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How to rebuild your credit after living abroad

Erica Sandberg

August 23, 2013

QDear Erica,

I have not been in the United States for more than eight years, so I have not developed credit. I'm coming back soon to get married and live. I am a U.S. citizen. Do I need a credit report? How do I get one fast? — Nicholas

AHi Nicholas,

You can get a credit report in minutes! Just go to AnnualCreditReport.com, enter the required identification data, and wait for it to appear on the screen, ready to download. Every year you can get your credit report for free from each of the three major credit reporting bureaus — TransUnion, Experian and Equifax.Ask Erica

When you get your consumer credit report, you will see that there are four basic sections. It begins with your identity (your name, Social Security number and address). Then there's the meat of the file, which is the trade line section. This is where credit cards, loans and collection accounts will live. The public record section will list any judgments, legal fees, bankruptcies and liens that you may be responsible for. Lastly, the inquiry section will show any credit applications as well as which creditors have checked your credit to see if you might be a good candidate for a specific product. Read over each section carefully to make sure it's all correct.

Chances are you won't see much on your reports right now, though. Because you haven't used a credit card or taken out a loan in so many years, your report will probably be devoid of the type of information creditors are looking for. While positive data from accounts that you may have had long ago may still be evident, it's too old for lenders to make an accurate decision about you.

That's not to say that taking a peek is not a good idea. It is. According to a 2013 Federal Trade Commission study, one in four consumers who checked their reports identified errors that could affect their credit scores. So go ahead and pull your reports so you can check for mistakes and evidence of fraud. It's better to find out early if a scammer has borrowed money in your name. This way you can dispute unauthorized accounts before you're turned down for ones you really want.

Then again, I have a feeling that what you're really asking is if a good credit history — not the credit report itself — is necessary and how you can establish a reputation quickly. If that's your query, the answer is yes, a strong credit rating is beneficial for most people. But no, you can't create it instantaneously. It takes time. How long? At least a year.

A long and positive pattern of borrowing and repaying money responsibly will help you qualify for loans and lines of credit. It will also affect the terms. If you haven't used credit in a while or have but made some mistakes, the interest rates you'll be offered will probably be expensive. For large loans, such as with a mortgage or car loan, the financial difference can be huge.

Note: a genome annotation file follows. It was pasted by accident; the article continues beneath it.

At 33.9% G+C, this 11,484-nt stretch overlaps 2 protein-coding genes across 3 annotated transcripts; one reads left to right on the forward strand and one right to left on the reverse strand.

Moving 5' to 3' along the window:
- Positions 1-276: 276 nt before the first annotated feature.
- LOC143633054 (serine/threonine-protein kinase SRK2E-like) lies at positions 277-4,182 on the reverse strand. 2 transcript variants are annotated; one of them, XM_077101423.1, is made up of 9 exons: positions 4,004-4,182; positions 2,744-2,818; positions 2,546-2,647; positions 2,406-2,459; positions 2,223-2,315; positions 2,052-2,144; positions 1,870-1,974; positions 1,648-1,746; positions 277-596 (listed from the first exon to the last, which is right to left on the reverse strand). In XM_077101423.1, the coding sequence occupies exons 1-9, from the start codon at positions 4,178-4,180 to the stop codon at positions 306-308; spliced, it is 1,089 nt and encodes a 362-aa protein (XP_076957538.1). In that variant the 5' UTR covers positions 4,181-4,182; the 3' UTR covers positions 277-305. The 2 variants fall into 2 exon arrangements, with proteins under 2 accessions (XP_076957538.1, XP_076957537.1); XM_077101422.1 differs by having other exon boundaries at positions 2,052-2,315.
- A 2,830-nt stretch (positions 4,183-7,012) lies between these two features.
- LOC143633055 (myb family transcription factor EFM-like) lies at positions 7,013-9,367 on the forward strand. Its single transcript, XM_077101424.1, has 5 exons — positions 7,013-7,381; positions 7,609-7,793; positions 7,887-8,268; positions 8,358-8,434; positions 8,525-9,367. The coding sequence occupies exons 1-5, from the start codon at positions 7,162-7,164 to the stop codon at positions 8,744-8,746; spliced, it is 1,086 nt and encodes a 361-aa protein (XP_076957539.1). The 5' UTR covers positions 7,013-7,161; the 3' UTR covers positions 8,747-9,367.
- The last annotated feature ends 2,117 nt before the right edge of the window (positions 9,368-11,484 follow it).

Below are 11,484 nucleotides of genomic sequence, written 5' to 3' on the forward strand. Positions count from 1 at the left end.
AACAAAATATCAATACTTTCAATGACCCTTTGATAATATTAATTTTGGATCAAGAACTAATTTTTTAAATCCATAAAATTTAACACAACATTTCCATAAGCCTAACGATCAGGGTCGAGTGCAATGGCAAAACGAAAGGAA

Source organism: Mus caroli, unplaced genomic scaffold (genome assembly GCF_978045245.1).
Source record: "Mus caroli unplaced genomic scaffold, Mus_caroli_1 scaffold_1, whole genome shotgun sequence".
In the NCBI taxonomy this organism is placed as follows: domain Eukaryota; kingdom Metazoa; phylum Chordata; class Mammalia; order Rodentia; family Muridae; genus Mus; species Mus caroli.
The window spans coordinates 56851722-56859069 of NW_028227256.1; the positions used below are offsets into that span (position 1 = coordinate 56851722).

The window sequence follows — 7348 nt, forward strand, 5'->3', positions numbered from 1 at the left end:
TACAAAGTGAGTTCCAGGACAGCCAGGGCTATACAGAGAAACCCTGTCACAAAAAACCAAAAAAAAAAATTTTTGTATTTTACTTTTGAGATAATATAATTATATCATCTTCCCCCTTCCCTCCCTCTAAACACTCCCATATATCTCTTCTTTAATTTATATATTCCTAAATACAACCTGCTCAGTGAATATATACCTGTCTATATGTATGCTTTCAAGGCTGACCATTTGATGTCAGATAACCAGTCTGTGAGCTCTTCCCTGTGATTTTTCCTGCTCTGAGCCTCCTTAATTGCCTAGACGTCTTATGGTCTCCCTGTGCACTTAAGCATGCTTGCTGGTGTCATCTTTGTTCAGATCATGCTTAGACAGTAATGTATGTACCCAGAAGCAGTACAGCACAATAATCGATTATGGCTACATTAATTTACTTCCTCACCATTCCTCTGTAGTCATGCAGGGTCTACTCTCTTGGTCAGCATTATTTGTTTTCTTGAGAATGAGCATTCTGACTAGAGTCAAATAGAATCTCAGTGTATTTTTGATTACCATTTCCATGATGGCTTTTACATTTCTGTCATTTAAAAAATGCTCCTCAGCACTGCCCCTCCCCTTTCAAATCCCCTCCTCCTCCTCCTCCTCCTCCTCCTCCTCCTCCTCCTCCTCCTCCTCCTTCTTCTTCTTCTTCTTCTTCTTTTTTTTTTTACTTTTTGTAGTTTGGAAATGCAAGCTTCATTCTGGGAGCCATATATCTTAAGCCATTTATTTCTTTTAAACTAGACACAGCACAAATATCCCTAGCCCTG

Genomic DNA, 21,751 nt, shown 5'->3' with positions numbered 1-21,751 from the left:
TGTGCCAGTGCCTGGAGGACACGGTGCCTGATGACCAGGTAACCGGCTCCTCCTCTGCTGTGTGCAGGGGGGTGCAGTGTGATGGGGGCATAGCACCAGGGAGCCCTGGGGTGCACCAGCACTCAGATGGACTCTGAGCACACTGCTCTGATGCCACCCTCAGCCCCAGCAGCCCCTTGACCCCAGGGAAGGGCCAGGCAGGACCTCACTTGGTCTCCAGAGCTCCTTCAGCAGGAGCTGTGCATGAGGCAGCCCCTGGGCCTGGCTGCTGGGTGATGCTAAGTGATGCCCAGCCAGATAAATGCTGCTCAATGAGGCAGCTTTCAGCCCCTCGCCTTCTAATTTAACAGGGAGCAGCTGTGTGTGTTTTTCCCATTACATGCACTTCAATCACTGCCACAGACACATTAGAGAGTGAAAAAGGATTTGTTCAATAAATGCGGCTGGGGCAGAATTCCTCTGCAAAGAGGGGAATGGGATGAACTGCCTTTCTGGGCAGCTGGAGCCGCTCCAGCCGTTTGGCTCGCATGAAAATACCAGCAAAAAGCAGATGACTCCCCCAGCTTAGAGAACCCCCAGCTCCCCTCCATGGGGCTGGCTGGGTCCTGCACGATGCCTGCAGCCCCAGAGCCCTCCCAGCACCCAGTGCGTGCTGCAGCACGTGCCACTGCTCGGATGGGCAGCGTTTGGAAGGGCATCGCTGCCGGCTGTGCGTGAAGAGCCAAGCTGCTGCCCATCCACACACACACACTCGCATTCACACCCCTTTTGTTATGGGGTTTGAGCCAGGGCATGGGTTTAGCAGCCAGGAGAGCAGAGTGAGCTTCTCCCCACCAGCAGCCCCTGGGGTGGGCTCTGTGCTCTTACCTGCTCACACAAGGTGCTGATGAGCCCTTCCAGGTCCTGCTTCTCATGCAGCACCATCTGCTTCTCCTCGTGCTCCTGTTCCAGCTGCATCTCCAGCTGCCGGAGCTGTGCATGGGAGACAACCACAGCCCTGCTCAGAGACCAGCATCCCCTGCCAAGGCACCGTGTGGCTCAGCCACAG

On the other hand, if lenders see how great you've done over a traceable period of time, they will have confidence that you will treat them well, too, and your loan rates will be better.

Lenders aren't the only ones who pull credit reports — many landlords and employers do as well. So it makes sense to add information to your reports that shows you know how to handle money and credit.

So how, exactly, do you add information to your credit reports? You have to use credit, which means you have to get credit. The best way to begin is with a secured credit card — a type of card that requires you to put money down to secure a credit line. Because a cash deposit guarantees the account, secured cards are relatively easy to obtain. Then, pick one affordable item a month to charge. Repay the balance in its entirety by the due date. Over time, you'll develop what you want: The type of credit that lenders, landlords, employers and, yes, even a future spouse — will find attractive.

Once you've behaved responsibly with your secured card for a year, you can try to apply for a regular, unsecured credit card. Just pull your credit score first (you can get one from each of the three bureaus at MyFICO.com for about $20) to determine what kind of cards you can qualify for. Just don't apply for numerous cards at once as that will ding your credit score. If rejected the first time, wait six months and try again.

Another option to build up a credit history is to have your spouse add you as an authorized user to a card. You only want to do this if your spouse has a great credit record and a solid history of keeping low balances and paying the bills on time. Just call the card issuer and make the request. Then a card will arrive with your name on it. Ultimately, as the sole card owner, your spouse is liable for any debt racked up on the card. You both need to work out how charges you make with the card will be paid.

As an authorized user, all activity on that card will be reported to the credit bureaus. While I'm not a big believer in sharing credit — married or not — this is a good way to get a jump start on building a history. After a year or so of being an authorized user (and having your own secured card) and paying bills on time and in full, you should be well on your way to getting that piece of plastic you desire. Your spouse can remove you as an authorized user on her card account at any time, which is what I would recommend after you've applied for and received your own unsecured card.

Got a question for Erica? Send her an email.